Life on Gabriola Island can be idyllic, providing residents with a tight-knit sense of community and a feeling of peace and seclusion from the outside world. However, until recently, that seclusion was impacting residents’ ability to access health care—residents had no access to care between 10 p.m. and 6 a.m. due to ferry schedules and a lack of emergency care facilities on the island.

A shortage of office space had also impacted the availability of care. Two local physicians—Drs Francois Bosman and Tracey Thorne—were practising out of a converted storefront with no room to accommodate potential new physician recruits. To address their need for more space, the two doctors became part of the community effort to build the Gabriola Community Health Centre.

“Prior to [the centre being built] my colleague and I were working out of a converted liquor store,” explained Dr Thorne in an interview with the Bowen Island Health Centre Foundation. “We each had one tiny clinical space, we had no room to expand and no room to really add another physician because there was no space for them.”

Understanding the need for a dedicated clinical space for physicians and other care providers to see patients, the community banded together to raise funds for a new health care centre. The facility was built largely through volunteer efforts—islanders of all ages built the structure with their own hands. Once the centre was complete, Drs Thorne and Bosman soon recruited a new physician to join them.

“When this building went up,” says Dr Thorne, “it became a space that was legitimately appropriate to show people and say ‘there is room for you here, please join us.’ We were fairly quickly able to recruit a third physician. We built the building knowing that the physical services would follow if there was a space for them, and its borne fruit.”

The centre has improved Gabriola residents’ access to health care dramatically. Patients now receive care from a team that includes a home care nurse who takes care of wound dressings and palliative care, a community health nurse, a social worker, and a mental health nurse who shares duties with the social worker to cover mental health emergencies five days per week. “All of us working in the same space is a real collaborative care model,” explains Dr Thorne. “If I have an issue with a patient that I’m worried about, I can immediately speak to the home care nurse, the mental health nurse, or my social worker and say ‘can we problem solve this and how can we get it done?’ and things happen fairly quickly.”

While Dr Thorne and her colleagues appreciate the additional space at the new clinic, things sometimes get crowded—in a good way, she clarifies—when specialists visit. “We have a visiting general surgeon, plastic surgeon, and psychiatrist. We have public health coming in to do immunizations for the kids on the island, and some days we’re so full we think ‘wow, we’ve got to build a bigger building!’ But we’ve been able to find space for everybody,” says Dr Thorne. Having visiting specialists on site improves efficiency in patient care significantly, she explains. “I had one day when I was seeing a patient, and the visiting psychiatrist happened to be in the building, so I just popped around and spoke to him and he was able to see my patient then for a first consult rather than waiting 12 weeks to get in. When things are acute with mental health, immediacy is important.”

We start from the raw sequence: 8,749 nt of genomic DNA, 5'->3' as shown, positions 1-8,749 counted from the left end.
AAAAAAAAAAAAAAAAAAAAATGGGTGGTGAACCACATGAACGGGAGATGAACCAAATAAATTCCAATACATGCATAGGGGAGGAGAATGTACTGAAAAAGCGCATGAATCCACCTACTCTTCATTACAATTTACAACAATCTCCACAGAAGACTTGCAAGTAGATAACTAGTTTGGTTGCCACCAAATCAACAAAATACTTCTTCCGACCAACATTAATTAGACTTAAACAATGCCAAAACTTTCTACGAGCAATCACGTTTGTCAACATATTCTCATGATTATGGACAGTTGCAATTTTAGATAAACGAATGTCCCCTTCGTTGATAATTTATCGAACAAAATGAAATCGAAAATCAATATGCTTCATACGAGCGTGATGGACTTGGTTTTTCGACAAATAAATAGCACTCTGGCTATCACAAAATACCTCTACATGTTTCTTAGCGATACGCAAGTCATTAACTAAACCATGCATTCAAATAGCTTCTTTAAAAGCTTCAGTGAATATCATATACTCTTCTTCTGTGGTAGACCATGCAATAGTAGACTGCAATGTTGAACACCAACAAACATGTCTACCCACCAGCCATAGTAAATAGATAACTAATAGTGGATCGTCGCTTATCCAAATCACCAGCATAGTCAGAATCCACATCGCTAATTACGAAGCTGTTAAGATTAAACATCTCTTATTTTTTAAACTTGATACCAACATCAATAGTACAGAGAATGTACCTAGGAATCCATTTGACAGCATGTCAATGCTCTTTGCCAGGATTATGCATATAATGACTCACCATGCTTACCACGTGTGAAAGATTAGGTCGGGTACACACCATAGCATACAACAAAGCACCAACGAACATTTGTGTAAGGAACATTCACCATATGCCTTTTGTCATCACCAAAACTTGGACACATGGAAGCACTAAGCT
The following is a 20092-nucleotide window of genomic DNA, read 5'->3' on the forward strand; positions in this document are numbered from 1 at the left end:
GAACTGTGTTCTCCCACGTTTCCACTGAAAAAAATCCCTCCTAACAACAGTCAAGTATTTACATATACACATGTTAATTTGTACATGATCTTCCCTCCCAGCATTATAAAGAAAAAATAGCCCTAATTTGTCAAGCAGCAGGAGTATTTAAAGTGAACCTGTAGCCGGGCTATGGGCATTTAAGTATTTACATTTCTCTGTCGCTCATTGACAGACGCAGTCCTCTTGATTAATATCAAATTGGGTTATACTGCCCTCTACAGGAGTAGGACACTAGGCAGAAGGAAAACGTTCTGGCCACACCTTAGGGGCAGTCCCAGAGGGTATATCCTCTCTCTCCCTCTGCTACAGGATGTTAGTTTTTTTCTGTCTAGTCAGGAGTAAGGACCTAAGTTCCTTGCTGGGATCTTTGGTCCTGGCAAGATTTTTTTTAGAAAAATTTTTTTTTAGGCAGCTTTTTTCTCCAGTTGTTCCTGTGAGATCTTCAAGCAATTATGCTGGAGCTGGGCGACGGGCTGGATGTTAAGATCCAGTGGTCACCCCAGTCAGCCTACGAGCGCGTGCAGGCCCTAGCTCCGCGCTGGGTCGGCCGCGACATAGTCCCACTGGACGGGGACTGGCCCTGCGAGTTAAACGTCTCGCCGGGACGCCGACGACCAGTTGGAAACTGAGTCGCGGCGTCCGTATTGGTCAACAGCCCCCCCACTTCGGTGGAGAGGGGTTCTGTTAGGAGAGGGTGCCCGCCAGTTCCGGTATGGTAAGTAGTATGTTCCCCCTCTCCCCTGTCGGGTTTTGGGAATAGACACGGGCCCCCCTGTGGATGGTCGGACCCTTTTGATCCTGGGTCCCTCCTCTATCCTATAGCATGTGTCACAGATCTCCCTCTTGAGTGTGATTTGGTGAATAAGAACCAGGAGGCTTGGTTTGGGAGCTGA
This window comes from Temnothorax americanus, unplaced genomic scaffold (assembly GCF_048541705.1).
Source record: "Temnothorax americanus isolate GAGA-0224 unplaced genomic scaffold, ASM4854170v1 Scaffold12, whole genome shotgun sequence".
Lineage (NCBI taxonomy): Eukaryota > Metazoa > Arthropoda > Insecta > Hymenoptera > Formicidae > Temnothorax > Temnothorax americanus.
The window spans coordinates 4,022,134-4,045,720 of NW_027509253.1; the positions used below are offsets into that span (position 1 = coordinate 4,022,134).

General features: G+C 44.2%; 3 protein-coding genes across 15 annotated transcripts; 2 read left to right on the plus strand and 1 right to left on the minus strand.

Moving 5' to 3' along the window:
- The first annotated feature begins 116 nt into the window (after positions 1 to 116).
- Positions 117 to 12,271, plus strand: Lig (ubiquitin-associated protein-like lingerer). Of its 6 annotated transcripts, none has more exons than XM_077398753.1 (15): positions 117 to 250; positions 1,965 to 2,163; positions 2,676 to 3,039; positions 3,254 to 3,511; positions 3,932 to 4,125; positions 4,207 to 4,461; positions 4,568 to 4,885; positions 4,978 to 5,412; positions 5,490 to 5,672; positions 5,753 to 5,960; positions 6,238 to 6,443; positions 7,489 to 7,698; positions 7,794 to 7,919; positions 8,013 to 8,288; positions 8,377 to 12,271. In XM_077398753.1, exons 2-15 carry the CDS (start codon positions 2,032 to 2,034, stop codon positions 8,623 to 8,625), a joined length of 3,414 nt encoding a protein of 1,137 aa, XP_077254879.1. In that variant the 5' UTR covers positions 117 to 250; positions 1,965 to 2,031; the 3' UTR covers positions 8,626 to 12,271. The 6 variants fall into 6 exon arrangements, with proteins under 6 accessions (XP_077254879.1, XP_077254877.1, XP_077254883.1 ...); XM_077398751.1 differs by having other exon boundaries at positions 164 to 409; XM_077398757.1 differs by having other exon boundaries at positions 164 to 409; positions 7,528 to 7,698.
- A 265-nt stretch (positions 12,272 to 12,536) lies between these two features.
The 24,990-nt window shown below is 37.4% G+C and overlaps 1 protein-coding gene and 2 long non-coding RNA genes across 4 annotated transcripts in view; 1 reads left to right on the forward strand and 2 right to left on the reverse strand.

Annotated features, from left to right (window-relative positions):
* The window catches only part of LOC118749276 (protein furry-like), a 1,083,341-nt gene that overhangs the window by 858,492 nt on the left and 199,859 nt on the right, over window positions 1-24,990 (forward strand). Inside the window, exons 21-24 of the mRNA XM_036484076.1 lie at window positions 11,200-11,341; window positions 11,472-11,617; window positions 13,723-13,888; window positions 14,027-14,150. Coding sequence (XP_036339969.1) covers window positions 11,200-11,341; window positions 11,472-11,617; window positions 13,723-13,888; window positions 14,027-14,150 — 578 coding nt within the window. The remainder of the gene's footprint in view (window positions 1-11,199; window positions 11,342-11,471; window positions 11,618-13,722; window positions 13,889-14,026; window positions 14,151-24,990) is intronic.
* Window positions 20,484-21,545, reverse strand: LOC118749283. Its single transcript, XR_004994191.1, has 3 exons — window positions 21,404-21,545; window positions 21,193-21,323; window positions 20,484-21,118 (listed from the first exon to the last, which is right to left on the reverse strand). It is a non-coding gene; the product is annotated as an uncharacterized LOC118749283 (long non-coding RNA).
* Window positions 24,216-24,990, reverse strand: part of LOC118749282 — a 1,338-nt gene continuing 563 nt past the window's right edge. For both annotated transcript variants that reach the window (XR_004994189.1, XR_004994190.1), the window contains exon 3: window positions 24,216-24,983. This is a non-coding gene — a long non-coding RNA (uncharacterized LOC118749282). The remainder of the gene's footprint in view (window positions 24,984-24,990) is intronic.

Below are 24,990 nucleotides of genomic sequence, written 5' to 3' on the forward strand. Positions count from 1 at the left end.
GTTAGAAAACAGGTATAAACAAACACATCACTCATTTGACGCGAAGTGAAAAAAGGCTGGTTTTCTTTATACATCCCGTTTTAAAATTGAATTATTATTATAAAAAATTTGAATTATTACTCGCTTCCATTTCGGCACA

While the centre was built prior to the formation of the Gabriola Island Chapter of the Rural and Remote Division of Family Practice, the division and chapter have been instrumental in initiating a part-time social worker, telehealth videoconferencing equipment and support, development of the Health and Wellness Collaborative and the Palliative Care Working Group, and more. Island Health and other local health care stakeholders support the centre as well.

The centre now functions as a patient medical home, giving people access to the health care they need in a consistent fashion, and recently winning the Rural Community Award at BC’s Rural Health Conference. “The sense of ownership in the building is important” says Dr Thorne. “People are very proud of it, and they have a sense of belonging because of it—it’s not like the doctors own the building and the community comes, it’s the community owns the building, and we work out of it.”

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